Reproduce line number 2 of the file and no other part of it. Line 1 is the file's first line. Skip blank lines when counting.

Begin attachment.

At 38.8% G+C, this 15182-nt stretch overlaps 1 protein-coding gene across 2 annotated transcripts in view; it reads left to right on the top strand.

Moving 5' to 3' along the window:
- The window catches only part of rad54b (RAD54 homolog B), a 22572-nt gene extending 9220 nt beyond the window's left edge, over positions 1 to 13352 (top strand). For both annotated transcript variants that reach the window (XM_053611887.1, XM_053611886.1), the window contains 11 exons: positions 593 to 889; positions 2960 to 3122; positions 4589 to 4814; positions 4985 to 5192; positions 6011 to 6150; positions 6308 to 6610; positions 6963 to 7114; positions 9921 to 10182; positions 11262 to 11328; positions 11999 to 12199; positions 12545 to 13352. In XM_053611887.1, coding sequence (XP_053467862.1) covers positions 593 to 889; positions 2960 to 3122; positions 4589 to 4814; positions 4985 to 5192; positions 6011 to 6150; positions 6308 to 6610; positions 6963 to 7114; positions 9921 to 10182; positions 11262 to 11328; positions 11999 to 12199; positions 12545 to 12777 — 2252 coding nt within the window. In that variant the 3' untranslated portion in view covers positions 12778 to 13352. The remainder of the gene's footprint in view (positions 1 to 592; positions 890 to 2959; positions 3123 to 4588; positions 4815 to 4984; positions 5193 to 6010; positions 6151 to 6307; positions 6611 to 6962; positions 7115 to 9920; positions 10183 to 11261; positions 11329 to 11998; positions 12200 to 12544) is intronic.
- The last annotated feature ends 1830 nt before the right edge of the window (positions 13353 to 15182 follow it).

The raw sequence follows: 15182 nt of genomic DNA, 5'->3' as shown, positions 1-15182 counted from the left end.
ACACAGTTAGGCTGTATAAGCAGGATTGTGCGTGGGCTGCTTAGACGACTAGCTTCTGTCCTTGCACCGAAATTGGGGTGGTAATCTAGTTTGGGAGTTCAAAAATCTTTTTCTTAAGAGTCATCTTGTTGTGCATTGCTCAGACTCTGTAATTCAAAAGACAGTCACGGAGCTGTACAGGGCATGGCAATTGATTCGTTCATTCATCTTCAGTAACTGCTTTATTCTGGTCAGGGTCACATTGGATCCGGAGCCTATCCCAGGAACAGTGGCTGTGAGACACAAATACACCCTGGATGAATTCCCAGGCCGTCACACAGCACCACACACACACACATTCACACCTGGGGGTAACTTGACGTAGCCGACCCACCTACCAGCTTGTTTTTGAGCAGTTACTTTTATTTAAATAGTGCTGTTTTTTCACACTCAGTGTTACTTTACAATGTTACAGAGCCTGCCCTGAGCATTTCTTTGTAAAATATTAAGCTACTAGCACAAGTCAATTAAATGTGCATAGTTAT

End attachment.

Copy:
Moving 5' to 3' along the window: